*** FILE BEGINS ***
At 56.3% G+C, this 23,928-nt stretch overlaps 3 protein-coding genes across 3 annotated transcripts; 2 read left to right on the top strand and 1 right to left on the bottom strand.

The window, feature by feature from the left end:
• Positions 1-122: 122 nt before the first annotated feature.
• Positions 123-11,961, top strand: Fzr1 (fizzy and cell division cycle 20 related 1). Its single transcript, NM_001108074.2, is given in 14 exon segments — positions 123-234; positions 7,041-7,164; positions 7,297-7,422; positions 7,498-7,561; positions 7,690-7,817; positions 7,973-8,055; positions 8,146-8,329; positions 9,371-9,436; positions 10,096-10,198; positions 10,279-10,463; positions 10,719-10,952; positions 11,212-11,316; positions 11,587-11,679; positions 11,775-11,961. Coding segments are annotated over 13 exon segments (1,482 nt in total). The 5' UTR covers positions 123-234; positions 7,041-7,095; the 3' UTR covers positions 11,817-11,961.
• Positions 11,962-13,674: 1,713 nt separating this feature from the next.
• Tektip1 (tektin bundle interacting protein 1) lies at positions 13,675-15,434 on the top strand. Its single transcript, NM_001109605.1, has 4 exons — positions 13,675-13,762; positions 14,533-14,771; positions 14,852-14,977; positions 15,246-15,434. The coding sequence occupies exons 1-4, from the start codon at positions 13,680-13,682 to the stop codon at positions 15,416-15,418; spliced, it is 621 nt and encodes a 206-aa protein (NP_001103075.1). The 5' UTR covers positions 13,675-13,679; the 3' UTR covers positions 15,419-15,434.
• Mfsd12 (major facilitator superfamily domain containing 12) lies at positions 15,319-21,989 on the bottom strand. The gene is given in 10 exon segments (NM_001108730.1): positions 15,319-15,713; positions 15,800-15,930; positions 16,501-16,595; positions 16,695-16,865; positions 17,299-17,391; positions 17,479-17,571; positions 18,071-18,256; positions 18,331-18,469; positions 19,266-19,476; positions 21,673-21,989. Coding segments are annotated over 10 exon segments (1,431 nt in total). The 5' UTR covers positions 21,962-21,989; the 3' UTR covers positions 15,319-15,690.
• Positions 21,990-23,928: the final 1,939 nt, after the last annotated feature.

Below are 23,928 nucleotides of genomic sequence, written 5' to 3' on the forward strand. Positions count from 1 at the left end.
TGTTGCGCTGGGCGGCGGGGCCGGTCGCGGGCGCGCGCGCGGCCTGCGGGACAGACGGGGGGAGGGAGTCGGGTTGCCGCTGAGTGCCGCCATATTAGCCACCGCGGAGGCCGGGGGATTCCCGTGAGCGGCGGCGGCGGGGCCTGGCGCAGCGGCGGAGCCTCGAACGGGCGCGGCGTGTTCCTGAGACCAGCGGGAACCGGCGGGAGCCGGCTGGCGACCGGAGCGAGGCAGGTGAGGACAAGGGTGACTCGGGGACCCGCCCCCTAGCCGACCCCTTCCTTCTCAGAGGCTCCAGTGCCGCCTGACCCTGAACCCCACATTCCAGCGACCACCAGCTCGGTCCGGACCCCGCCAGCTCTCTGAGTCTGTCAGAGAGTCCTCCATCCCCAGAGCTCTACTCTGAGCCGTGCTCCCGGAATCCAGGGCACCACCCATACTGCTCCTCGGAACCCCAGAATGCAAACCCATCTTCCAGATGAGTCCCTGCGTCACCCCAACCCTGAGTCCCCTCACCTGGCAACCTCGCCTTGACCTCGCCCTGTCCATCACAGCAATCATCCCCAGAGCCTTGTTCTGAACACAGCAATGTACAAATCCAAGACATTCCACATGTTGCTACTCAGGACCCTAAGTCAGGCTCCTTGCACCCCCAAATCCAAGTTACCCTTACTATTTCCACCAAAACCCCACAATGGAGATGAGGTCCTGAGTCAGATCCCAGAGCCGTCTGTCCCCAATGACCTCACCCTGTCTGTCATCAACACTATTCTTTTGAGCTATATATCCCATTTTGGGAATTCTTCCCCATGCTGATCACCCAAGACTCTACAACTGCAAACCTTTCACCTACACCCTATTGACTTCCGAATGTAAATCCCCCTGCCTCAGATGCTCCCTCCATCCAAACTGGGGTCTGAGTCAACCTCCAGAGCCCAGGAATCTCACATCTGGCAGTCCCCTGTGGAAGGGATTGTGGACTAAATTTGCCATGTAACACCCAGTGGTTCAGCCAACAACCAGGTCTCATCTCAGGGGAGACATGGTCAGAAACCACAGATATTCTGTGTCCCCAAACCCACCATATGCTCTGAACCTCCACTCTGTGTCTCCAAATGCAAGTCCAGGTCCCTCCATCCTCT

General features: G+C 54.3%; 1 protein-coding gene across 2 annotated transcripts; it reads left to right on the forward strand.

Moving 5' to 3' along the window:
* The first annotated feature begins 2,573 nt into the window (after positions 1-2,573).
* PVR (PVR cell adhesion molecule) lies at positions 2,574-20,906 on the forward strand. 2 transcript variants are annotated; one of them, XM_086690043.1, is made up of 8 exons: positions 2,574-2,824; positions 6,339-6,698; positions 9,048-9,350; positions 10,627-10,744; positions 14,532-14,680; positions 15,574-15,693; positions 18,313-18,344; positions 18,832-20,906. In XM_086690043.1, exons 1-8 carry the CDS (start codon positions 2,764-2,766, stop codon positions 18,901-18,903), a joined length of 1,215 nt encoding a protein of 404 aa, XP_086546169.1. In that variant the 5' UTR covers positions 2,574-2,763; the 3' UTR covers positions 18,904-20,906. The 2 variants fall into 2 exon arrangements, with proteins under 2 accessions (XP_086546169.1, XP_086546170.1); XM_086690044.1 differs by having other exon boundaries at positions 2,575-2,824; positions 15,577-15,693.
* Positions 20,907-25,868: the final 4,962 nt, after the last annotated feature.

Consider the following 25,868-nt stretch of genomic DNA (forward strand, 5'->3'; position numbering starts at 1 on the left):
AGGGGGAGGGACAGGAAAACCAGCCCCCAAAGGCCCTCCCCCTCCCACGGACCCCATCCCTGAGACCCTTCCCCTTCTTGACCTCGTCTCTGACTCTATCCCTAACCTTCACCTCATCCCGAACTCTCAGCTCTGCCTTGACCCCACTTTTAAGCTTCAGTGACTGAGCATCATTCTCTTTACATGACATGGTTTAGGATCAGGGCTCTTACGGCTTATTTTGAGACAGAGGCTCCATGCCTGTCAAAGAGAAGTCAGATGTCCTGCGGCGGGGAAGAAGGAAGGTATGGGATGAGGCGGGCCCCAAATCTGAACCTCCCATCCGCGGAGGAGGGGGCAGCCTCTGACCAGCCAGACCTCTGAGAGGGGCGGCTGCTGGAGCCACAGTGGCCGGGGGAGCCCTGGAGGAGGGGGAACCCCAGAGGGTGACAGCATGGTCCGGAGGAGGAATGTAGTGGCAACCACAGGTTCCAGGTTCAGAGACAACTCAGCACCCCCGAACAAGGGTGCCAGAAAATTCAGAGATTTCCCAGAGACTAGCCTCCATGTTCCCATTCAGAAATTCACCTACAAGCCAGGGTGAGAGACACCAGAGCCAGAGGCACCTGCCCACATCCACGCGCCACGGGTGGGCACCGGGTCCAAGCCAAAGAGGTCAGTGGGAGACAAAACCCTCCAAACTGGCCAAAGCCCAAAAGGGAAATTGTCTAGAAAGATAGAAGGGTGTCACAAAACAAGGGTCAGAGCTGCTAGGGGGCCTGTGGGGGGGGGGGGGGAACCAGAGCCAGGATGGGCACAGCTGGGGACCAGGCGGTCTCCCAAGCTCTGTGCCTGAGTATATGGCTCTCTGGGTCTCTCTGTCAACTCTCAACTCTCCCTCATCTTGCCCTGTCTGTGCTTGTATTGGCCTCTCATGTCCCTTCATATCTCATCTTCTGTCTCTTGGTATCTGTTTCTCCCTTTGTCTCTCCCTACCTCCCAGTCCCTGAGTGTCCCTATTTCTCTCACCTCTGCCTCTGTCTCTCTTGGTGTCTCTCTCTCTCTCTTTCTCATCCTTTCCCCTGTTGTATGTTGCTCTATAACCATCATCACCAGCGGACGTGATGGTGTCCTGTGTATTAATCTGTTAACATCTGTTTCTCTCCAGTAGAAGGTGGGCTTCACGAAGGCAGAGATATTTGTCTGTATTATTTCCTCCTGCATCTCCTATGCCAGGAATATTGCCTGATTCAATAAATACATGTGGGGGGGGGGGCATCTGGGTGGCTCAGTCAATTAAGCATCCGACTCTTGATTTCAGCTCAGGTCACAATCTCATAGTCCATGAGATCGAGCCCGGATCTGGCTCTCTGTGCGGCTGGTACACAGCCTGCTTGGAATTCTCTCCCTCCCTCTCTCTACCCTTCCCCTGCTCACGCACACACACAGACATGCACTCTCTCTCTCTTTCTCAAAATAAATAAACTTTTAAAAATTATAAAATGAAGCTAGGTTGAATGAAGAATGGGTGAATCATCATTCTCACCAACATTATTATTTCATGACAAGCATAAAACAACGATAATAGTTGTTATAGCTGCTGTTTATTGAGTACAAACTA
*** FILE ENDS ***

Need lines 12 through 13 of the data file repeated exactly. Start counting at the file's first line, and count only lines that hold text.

Moving 5' to 3' along the window:
* The first annotated feature begins 2,573 nt into the window (after positions 1-2,573).